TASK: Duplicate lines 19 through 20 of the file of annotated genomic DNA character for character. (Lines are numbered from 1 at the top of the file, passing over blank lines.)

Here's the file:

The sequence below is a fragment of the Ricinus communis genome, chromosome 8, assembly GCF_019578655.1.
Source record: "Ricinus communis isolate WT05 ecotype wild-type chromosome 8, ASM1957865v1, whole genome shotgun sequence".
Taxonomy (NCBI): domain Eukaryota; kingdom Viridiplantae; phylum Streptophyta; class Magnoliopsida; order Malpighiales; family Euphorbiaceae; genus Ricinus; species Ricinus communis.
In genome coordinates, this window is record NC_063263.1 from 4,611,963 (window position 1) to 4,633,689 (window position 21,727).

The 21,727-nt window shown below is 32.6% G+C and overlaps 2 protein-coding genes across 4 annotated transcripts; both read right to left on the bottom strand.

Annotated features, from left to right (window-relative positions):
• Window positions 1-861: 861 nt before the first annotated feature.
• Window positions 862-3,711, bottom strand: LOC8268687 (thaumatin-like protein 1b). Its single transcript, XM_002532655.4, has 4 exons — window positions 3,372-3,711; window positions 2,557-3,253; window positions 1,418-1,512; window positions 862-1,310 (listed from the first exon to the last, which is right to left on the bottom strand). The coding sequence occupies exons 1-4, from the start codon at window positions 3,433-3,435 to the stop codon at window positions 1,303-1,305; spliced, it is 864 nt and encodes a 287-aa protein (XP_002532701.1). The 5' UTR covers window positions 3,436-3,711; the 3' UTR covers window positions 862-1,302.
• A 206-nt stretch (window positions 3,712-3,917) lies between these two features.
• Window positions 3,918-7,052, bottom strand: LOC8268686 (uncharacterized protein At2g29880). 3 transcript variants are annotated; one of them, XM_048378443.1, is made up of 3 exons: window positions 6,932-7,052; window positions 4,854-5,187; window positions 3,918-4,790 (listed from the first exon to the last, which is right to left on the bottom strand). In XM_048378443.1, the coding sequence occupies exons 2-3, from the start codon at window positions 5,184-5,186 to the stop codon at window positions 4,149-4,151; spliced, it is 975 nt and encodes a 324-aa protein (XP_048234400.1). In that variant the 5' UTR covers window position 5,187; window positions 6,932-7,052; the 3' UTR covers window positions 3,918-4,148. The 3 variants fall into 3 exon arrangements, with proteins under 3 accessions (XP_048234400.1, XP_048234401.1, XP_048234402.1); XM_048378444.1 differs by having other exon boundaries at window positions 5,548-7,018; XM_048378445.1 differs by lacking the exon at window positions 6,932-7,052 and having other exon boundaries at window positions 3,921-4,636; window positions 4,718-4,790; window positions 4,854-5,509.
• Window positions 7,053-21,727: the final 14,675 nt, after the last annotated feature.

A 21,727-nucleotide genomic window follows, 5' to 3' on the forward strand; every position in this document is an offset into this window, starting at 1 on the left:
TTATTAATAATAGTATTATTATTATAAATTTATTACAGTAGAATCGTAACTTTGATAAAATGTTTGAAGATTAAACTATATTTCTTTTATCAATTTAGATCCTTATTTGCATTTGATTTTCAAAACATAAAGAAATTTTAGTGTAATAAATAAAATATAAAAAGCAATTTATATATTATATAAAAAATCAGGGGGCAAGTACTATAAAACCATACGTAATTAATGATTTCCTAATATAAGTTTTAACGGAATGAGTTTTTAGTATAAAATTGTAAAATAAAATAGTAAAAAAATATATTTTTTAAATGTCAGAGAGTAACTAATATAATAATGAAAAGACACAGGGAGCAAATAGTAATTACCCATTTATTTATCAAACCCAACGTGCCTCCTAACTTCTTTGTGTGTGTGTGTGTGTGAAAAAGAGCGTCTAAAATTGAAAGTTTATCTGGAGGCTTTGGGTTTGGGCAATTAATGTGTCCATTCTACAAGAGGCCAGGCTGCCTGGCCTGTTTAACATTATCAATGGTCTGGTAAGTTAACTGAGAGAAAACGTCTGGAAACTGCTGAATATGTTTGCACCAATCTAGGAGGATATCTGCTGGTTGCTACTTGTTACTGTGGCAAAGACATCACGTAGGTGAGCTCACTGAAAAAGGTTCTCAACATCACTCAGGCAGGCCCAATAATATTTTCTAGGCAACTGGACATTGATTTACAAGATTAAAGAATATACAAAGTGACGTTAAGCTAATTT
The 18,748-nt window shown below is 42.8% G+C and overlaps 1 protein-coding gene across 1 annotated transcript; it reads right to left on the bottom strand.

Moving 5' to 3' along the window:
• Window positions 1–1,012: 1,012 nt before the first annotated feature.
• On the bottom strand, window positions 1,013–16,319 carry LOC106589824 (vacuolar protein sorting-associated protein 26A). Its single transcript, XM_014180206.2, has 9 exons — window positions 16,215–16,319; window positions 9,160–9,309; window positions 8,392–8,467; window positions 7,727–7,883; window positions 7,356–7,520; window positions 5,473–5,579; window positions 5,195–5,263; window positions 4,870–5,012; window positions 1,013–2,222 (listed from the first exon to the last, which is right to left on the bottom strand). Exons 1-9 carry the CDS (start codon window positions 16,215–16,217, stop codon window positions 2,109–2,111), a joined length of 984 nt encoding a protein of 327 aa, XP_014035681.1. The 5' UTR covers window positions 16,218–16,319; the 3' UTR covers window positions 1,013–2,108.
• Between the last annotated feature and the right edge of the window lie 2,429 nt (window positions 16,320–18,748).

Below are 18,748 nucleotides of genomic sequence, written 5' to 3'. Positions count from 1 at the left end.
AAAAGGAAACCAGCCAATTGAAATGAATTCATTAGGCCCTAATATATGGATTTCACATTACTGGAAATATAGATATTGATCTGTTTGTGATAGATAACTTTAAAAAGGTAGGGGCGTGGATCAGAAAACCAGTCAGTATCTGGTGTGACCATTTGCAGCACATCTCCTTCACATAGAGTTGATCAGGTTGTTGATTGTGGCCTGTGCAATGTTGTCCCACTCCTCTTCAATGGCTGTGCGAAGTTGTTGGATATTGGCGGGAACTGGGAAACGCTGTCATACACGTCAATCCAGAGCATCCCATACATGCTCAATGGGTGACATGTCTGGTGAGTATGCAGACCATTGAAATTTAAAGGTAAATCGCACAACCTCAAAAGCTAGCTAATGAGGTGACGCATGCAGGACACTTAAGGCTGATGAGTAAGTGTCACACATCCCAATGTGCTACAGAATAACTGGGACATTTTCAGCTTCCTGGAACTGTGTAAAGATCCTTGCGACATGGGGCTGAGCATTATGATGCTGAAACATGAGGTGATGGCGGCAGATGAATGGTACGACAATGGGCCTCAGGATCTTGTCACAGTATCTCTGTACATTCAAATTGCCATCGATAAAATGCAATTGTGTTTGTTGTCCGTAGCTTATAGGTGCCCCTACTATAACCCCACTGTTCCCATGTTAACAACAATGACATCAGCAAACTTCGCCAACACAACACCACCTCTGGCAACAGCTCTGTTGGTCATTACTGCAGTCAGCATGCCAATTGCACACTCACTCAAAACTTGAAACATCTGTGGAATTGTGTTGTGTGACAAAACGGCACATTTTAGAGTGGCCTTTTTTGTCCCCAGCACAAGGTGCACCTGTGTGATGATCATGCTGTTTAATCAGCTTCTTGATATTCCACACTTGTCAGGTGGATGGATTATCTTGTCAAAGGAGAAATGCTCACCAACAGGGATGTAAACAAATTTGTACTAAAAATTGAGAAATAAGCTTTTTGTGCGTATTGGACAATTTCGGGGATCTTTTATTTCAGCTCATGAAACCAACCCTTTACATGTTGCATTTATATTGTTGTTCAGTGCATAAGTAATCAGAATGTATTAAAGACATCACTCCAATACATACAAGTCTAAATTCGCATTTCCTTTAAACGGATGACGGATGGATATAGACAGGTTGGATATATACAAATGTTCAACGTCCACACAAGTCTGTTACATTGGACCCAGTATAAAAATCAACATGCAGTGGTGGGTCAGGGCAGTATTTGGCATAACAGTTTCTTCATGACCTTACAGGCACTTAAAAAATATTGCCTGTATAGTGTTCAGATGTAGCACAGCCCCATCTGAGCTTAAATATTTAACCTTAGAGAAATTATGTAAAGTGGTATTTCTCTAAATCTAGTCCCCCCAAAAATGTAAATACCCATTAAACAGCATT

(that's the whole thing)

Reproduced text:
Below are 18,748 nucleotides of genomic sequence, written 5' to 3'. Positions count from 1 at the left end.
AAAAGGAAACCAGCCAATTGAAATGAATTCATTAGGCCCTAATATATGGATTTCACATTACTGGAAATATAGATATTGATCTGTTTGTGATAGATAACTTTAAAAAGGTAGGGGCGTGGATCAGAAAACCAGTCAGTATCTGGTGTGACCATTTGCAGCACATCTCCTTCACATAGAGTTGATCAGGTTGTTGATTGTGGCCTGTGCAATGTTGTCCCACTCCTCTTCAATGGCTGTGCGAAGTTGTTGGATATTGGCGGGAACTGGGAAACGCTGTCATACACGTCAATCCAGAGCATCCCATACATGCTCAATGGGTGACATGTCTGGTGAGTATGCAGACCATTGAAATTTAAAGGTAAATCGCACAACCTCAAAAGCTAGCTAATGAGGTGACGCATGCAGGACACTTAAGGCTGATGAGTAAGTGTCACACATCCCAATGTGCTACAGAATAACTGGGACATTTTCAGCTTCCTGGAACTGTGTAAAGATCCTTGCGACATGGGGCTGAGCATTATGATGCTGAAACATGAGGTGATGGCGGCAGATGAATGGTACGACAATGGGCCTCAGGATCTTGTCACAGTATCTCTGTACATTCAAATTGCCATCGATAAAATGCAATTGTGTTTGTTGTCCGTAGCTTATAGGTGCCCCTACTATAACCCCACTGTTCCCATGTTAACAACAATGACATCAGCAAACTTCGCCAACACAACACCACCTCTGGCAACAGCTCTGTTGGTCATTACTGCAGTCAGCATGCCAATTGCACACTCACTCAAAACTTGAAACATCTGTGGAATTGTGTTGTGTGACAAAACGGCACATTTTAGAGTGGCCTTTTTTGTCCCCAGCACAAGGTGCACCTGTGTGATGATCATGCTGTTTAATCAGCTTCTTGATATTCCACACTTGTCAGGTGGATGGATTATCTTGTCAAAGGAGAAATGCTCACCAACAGGGATGTAAACAAATTTGTACTAAAAATTGAGAAATAAGCTTTTTGTGCGTATTGGACAATTTCGGGGATCTTTTATTTCAGCTCATGAAACCAACCCTTTACATGTTGCATTTATATTGTTGTTCAGTGCATAAGTAATCAGAATGTATTAAAGACATCACTCCAATACATACAAGTCTAAATTCGCATTTCCTTTAAACGGATGACGGATGGATATAGACAGGTTGGATATATACAAATGTTCAACGTCCACACAAGTCTGTTACATTGGACCCAGTATAAAAATCAACATGCAGTGGTGGGTCAGGGCAGTATTTGGCATAACAGTTTCTTCATGACCTTACAGGCACTTAAAAAATATTGCCTGTATAGTGTTCAGATGTAGCACAGCCCCATCTGAGCTTAAATATTTAACCTTAGAGAAATTATGTAAAGTGGTATTTCTCTAAATCTAGTCCCCCCAAAAATGTAAATACCCATTAAACAGCATT